Economic Consequences of Russia’s Internal Border / Russia’s Agro-Food Sector: Towards Truly Functioning Markets. Edited by P. Wehrheim, K. Frohberg, E. Serova, J. von Braun. – Boston: Kluwer Academic Publishers. 2000. pp. 185-201
Опубликовано на портале: 13-01-2004
In previous work BERKOWITZ and DEJONG, used regional commodity-price data covering the period 1993-96 to document the existence of an internal economic border that divides Russia into two distinct economic regions: the ‘Red Belt’ and the ‘rest of Russia’. The Red Belt represents a group of regions that have broadly resisted the implementation of federally initiated market reforms. Here, we extend this work by quantifying two economic implications of this internal border. First, we show that the Red-Belt border has limited the transmission of price signals to regions within the Red Belt. Second, we show that regions within the Red Belt have experienced extremely poor growth performances relative to Russia as a whole.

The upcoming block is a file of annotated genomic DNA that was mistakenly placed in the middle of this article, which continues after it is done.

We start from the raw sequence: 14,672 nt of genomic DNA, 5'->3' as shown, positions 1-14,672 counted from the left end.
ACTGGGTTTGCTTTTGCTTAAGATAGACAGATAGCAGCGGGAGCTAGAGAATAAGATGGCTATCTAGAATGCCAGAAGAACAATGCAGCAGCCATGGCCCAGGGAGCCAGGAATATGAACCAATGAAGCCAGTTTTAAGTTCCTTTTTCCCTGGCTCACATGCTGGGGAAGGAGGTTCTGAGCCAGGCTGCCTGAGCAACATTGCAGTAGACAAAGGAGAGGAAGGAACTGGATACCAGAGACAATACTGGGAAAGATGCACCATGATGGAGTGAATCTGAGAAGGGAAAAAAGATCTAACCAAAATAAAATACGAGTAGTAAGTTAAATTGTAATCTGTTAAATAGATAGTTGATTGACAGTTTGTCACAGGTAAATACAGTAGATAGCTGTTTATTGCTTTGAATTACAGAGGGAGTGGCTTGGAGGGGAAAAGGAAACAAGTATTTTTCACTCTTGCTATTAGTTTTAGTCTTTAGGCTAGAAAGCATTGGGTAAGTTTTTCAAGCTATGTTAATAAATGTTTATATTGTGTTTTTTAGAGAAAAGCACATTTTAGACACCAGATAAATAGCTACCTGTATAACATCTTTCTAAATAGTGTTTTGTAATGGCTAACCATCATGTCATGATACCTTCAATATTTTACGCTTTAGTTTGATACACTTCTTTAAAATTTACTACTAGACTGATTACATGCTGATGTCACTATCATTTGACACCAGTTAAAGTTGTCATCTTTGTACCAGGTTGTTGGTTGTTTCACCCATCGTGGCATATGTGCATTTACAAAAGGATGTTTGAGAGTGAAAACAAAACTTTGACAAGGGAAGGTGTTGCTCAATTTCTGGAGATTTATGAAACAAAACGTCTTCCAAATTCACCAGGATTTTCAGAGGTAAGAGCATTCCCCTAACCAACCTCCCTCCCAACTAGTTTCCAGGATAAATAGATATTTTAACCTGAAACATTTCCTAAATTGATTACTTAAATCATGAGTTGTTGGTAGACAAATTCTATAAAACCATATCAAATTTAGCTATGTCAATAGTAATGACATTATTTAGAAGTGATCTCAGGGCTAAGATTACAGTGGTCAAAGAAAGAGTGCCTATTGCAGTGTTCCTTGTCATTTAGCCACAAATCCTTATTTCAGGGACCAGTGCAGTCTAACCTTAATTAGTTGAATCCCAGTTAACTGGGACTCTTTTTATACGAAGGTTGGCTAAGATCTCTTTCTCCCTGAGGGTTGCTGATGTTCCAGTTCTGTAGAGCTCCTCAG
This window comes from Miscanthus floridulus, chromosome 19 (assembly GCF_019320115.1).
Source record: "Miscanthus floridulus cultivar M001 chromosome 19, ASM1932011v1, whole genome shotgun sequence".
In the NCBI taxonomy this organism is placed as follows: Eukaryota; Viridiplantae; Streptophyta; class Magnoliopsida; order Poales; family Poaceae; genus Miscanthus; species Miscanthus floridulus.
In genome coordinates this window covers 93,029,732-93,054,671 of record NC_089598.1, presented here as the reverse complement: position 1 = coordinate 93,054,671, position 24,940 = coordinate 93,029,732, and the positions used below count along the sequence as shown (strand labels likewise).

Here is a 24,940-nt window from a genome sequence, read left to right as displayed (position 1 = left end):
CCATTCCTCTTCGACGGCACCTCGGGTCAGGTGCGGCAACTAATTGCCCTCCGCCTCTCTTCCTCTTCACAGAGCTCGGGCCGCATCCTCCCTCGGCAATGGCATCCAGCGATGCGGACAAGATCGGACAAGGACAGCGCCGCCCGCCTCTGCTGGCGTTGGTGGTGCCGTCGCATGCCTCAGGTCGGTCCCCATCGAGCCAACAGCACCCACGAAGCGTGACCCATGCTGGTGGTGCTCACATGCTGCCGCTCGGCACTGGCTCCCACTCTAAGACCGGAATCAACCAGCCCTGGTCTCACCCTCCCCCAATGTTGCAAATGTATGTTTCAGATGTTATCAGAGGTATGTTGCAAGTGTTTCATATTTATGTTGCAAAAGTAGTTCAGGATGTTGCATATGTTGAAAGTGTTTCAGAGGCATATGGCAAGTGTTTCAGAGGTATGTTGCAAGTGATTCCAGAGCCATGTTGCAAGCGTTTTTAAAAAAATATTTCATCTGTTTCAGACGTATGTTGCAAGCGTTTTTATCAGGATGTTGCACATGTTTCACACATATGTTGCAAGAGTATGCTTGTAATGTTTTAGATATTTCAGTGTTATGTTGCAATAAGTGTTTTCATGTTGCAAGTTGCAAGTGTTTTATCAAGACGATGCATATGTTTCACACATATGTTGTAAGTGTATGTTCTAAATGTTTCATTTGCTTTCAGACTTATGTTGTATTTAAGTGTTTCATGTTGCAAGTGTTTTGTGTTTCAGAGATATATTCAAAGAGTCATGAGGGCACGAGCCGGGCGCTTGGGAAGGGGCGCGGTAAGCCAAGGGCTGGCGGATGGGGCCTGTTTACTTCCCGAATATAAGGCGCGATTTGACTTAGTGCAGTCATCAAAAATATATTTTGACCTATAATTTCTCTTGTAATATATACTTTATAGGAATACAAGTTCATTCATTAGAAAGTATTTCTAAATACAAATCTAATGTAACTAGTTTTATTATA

Treasury Working Papers. 2003. No. 01/13.
The Effect of Foreign Direct Investment on Domestic Capital Formation, Trade, and Economic Growth in a Transition Economy: Evidence from China
Global Economy Journal. 2007. Vol. 7. No. 2.
Вопросы экономики и права. 2011. № 1. С. 117-120.